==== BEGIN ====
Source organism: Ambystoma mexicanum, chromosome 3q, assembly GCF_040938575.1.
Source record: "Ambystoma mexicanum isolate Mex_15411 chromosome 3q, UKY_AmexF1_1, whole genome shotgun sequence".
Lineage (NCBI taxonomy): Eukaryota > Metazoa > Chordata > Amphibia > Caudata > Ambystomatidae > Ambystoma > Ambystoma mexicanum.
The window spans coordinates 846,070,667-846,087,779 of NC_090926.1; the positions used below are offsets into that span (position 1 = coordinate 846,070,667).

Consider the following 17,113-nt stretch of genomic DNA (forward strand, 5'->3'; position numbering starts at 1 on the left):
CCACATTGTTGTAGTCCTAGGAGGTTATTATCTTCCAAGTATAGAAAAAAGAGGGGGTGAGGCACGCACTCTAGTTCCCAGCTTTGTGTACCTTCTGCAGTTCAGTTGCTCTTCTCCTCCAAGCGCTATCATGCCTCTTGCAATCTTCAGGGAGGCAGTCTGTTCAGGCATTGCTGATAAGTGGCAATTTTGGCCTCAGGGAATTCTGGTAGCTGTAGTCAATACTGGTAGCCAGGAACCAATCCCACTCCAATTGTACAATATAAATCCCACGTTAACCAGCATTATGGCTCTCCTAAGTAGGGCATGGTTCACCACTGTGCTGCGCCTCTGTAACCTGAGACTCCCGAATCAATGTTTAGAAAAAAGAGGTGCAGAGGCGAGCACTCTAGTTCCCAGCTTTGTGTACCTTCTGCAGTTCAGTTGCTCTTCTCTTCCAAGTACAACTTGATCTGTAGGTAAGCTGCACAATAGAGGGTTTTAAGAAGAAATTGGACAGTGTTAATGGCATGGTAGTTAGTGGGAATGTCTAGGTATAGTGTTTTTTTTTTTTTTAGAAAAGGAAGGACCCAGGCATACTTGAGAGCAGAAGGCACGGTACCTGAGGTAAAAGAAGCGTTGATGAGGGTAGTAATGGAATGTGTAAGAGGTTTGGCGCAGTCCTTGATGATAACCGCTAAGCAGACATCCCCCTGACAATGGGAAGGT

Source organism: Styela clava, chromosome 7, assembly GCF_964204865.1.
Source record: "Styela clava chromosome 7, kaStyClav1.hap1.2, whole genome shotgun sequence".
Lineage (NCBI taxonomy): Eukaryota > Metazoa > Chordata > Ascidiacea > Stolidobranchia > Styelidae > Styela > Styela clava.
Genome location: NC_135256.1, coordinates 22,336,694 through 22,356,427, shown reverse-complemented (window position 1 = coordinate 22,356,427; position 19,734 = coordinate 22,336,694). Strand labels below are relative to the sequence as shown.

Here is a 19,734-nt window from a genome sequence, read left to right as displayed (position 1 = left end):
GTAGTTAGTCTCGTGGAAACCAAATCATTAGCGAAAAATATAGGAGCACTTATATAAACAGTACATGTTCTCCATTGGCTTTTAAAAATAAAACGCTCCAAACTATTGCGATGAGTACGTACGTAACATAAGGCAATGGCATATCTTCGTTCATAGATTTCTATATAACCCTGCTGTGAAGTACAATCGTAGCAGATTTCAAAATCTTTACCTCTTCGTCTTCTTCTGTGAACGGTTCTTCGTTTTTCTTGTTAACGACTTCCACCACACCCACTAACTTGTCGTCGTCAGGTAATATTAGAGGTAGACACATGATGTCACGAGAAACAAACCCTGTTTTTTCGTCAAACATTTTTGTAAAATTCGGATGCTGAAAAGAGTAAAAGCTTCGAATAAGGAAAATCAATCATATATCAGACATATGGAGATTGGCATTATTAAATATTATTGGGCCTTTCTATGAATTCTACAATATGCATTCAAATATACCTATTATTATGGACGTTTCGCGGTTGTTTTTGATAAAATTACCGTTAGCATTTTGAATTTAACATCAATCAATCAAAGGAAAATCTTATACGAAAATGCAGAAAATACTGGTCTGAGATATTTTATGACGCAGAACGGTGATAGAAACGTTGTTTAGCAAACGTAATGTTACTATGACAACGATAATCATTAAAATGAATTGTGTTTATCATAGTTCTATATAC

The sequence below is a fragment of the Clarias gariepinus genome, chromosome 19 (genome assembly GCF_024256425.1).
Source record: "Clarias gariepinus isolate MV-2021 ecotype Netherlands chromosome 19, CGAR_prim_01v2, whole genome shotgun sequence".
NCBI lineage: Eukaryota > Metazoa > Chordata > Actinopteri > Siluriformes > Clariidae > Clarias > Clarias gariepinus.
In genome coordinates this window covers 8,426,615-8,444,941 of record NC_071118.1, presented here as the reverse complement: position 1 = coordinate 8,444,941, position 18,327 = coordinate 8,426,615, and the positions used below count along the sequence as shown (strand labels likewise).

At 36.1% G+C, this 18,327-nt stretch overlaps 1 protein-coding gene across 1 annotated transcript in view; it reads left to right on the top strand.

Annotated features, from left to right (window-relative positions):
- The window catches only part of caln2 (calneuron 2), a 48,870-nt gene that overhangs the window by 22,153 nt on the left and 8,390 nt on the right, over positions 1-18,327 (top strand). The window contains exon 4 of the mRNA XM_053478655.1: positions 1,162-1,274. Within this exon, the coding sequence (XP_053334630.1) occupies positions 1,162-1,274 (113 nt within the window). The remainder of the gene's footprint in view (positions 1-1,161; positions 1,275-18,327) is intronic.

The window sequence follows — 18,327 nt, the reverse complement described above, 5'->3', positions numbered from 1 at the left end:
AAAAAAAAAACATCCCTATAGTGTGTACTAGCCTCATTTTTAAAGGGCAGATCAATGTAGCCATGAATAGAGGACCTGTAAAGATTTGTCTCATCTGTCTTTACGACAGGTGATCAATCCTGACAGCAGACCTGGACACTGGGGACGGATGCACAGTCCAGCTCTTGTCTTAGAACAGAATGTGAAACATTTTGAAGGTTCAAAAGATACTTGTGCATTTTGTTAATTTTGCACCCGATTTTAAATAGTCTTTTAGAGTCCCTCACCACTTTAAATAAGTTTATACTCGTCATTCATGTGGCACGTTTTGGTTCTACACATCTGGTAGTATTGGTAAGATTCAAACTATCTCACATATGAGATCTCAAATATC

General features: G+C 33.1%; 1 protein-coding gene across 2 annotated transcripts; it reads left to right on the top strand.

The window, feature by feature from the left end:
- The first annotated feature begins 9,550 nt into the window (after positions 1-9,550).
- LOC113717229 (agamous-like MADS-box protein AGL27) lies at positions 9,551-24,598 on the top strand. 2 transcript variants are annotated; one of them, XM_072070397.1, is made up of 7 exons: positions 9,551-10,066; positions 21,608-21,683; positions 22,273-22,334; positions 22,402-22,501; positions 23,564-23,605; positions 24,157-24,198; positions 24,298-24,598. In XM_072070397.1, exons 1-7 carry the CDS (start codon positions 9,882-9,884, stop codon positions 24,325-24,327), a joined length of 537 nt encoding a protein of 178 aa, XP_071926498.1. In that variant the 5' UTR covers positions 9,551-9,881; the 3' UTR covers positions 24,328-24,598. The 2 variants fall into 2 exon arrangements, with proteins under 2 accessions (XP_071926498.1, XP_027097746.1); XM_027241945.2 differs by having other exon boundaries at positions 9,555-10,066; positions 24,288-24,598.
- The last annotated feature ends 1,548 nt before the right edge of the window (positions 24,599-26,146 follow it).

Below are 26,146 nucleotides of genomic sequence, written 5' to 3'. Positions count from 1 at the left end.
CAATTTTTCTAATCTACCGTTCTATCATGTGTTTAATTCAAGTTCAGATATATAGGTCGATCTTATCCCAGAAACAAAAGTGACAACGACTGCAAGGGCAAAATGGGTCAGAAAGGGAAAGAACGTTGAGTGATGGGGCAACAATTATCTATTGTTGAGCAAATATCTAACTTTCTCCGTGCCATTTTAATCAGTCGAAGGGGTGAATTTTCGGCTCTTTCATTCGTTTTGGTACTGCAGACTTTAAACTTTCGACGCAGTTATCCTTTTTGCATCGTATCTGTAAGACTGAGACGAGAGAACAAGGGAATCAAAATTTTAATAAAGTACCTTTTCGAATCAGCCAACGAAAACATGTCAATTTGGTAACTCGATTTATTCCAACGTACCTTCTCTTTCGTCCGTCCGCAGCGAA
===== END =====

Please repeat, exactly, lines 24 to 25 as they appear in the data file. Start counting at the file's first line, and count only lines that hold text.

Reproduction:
- The first annotated feature begins 9,550 nt into the window (after positions 1-9,550).
- LOC113717229 (agamous-like MADS-box protein AGL27) lies at positions 9,551-24,598 on the top strand. 2 transcript variants are annotated; one of them, XM_072070397.1, is made up of 7 exons: positions 9,551-10,066; positions 21,608-21,683; positions 22,273-22,334; positions 22,402-22,501; positions 23,564-23,605; positions 24,157-24,198; positions 24,298-24,598. In XM_072070397.1, exons 1-7 carry the CDS (start codon positions 9,882-9,884, stop codon positions 24,325-24,327), a joined length of 537 nt encoding a protein of 178 aa, XP_071926498.1. In that variant the 5' UTR covers positions 9,551-9,881; the 3' UTR covers positions 24,328-24,598. The 2 variants fall into 2 exon arrangements, with proteins under 2 accessions (XP_071926498.1, XP_027097746.1); XM_027241945.2 differs by having other exon boundaries at positions 9,555-10,066; positions 24,288-24,598.